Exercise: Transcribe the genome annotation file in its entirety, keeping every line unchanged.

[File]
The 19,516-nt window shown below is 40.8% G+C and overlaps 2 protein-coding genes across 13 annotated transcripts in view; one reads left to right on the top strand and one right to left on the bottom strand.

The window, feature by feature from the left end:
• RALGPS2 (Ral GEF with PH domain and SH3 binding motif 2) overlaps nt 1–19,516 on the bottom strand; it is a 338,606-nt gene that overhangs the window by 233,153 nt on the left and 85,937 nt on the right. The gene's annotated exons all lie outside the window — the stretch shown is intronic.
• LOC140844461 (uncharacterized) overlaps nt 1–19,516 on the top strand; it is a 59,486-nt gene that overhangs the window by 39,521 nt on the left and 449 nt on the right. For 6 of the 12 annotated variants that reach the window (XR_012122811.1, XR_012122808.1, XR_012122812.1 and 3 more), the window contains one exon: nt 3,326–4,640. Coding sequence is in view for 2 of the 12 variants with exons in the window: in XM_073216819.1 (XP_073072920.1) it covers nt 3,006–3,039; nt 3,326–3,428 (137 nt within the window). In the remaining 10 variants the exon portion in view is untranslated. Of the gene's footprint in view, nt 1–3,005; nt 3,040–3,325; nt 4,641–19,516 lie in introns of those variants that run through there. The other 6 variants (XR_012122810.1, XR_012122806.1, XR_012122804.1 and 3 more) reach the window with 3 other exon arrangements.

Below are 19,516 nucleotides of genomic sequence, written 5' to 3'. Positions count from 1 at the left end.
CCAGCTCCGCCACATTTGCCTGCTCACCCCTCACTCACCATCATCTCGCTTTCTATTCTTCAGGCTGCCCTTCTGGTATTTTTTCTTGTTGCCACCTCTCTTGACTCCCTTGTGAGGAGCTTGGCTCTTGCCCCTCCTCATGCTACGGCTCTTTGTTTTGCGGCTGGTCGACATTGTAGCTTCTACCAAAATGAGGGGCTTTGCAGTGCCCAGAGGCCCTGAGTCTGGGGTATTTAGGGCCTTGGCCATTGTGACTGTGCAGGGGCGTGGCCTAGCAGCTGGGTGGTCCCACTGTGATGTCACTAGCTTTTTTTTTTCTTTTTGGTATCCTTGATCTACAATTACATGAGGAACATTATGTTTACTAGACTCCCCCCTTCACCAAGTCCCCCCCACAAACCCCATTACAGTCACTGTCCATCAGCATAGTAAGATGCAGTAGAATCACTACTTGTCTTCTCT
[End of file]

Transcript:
The 19,516-nt window shown below is 40.8% G+C and overlaps 2 protein-coding genes across 13 annotated transcripts in view; one reads left to right on the top strand and one right to left on the bottom strand.

The window, feature by feature from the left end:
• RALGPS2 (Ral GEF with PH domain and SH3 binding motif 2) overlaps nt 1–19,516 on the bottom strand; it is a 338,606-nt gene that overhangs the window by 233,153 nt on the left and 85,937 nt on the right. The gene's annotated exons all lie outside the window — the stretch shown is intronic.
• LOC140844461 (uncharacterized) overlaps nt 1–19,516 on the top strand; it is a 59,486-nt gene that overhangs the window by 39,521 nt on the left and 449 nt on the right. For 6 of the 12 annotated variants that reach the window (XR_012122811.1, XR_012122808.1, XR_012122812.1 and 3 more), the window contains one exon: nt 3,326–4,640. Coding sequence is in view for 2 of the 12 variants with exons in the window: in XM_073216819.1 (XP_073072920.1) it covers nt 3,006–3,039; nt 3,326–3,428 (137 nt within the window). In the remaining 10 variants the exon portion in view is untranslated. Of the gene's footprint in view, nt 1–3,005; nt 3,040–3,325; nt 4,641–19,516 lie in introns of those variants that run through there. The other 6 variants (XR_012122810.1, XR_012122806.1, XR_012122804.1 and 3 more) reach the window with 3 other exon arrangements.

Below are 19,516 nucleotides of genomic sequence, written 5' to 3'. Positions count from 1 at the left end.
CCAGCTCCGCCACATTTGCCTGCTCACCCCTCACTCACCATCATCTCGCTTTCTATTCTTCAGGCTGCCCTTCTGGTATTTTTTCTTGTTGCCACCTCTCTTGACTCCCTTGTGAGGAGCTTGGCTCTTGCCCCTCCTCATGCTACGGCTCTTTGTTTTGCGGCTGGTCGACATTGTAGCTTCTACCAAAATGAGGGGCTTTGCAGTGCCCAGAGGCCCTGAGTCTGGGGTATTTAGGGCCTTGGCCATTGTGACTGTGCAGGGGCGTGGCCTAGCAGCTGGGTGGTCCCACTGTGATGTCACTAGCTTTTTTTTTTCTTTTTGGTATCCTTGATCTACAATTACATGAGGAACATTATGTTTACTAGACTCCCCCCTTCACCAAGTCCCCCCCACAAACCCCATTACAGTCACTGTCCATCAGCATAGTAAGATGCAGTAGAATCACTACTTGTCTTCTCT